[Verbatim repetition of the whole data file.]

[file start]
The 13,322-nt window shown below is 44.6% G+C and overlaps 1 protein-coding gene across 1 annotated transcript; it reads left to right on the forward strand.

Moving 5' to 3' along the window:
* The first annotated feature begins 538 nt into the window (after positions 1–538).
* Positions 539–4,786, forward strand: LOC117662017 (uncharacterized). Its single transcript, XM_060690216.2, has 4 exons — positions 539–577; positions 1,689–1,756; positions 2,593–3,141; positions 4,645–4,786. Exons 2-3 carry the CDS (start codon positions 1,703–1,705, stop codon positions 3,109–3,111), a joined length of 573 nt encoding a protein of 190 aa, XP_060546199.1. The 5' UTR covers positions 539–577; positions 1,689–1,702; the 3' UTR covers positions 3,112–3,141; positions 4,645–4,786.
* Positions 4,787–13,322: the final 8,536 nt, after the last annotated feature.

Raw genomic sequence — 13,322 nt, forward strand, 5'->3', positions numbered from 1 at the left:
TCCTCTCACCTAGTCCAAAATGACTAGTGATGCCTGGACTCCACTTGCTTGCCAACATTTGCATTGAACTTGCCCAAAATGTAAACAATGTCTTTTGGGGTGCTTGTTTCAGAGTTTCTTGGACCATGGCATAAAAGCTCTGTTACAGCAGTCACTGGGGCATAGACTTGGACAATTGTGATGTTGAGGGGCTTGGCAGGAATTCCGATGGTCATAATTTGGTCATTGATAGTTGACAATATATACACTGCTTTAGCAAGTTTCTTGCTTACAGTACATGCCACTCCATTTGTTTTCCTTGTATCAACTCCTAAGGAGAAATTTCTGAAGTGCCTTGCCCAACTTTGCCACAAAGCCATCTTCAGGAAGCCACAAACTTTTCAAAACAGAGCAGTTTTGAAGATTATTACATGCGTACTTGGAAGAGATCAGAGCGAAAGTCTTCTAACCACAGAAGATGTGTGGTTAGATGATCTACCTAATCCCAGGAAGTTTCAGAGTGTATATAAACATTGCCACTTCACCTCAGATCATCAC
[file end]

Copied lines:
The 13,322-nt window shown below is 44.6% G+C and overlaps 1 protein-coding gene across 1 annotated transcript; it reads left to right on the forward strand.

Moving 5' to 3' along the window:
* The first annotated feature begins 538 nt into the window (after positions 1–538).
* Positions 539–4,786, forward strand: LOC117662017 (uncharacterized). Its single transcript, XM_060690216.2, has 4 exons — positions 539–577; positions 1,689–1,756; positions 2,593–3,141; positions 4,645–4,786. Exons 2-3 carry the CDS (start codon positions 1,703–1,705, stop codon positions 3,109–3,111), a joined length of 573 nt encoding a protein of 190 aa, XP_060546199.1. The 5' UTR covers positions 539–577; positions 1,689–1,702; the 3' UTR covers positions 3,112–3,141; positions 4,645–4,786.
* Positions 4,787–13,322: the final 8,536 nt, after the last annotated feature.

Raw genomic sequence — 13,322 nt, forward strand, 5'->3', positions numbered from 1 at the left:
TCCTCTCACCTAGTCCAAAATGACTAGTGATGCCTGGACTCCACTTGCTTGCCAACATTTGCATTGAACTTGCCCAAAATGTAAACAATGTCTTTTGGGGTGCTTGTTTCAGAGTTTCTTGGACCATGGCATAAAAGCTCTGTTACAGCAGTCACTGGGGCATAGACTTGGACAATTGTGATGTTGAGGGGCTTGGCAGGAATTCCGATGGTCATAATTTGGTCATTGATAGTTGACAATATATACACTGCTTTAGCAAGTTTCTTGCTTACAGTACATGCCACTCCATTTGTTTTCCTTGTATCAACTCCTAAGGAGAAATTTCTGAAGTGCCTTGCCCAACTTTGCCACAAAGCCATCTTCAGGAAGCCACAAACTTTTCAAAACAGAGCAGTTTTGAAGATTATTACATGCGTACTTGGAAGAGATCAGAGCGAAAGTCTTCTAACCACAGAAGATGTGTGGTTAGATGATCTACCTAATCCCAGGAAGTTTCAGAGTGTATATAAACATTGCCACTTCACCTCAGATCATCAC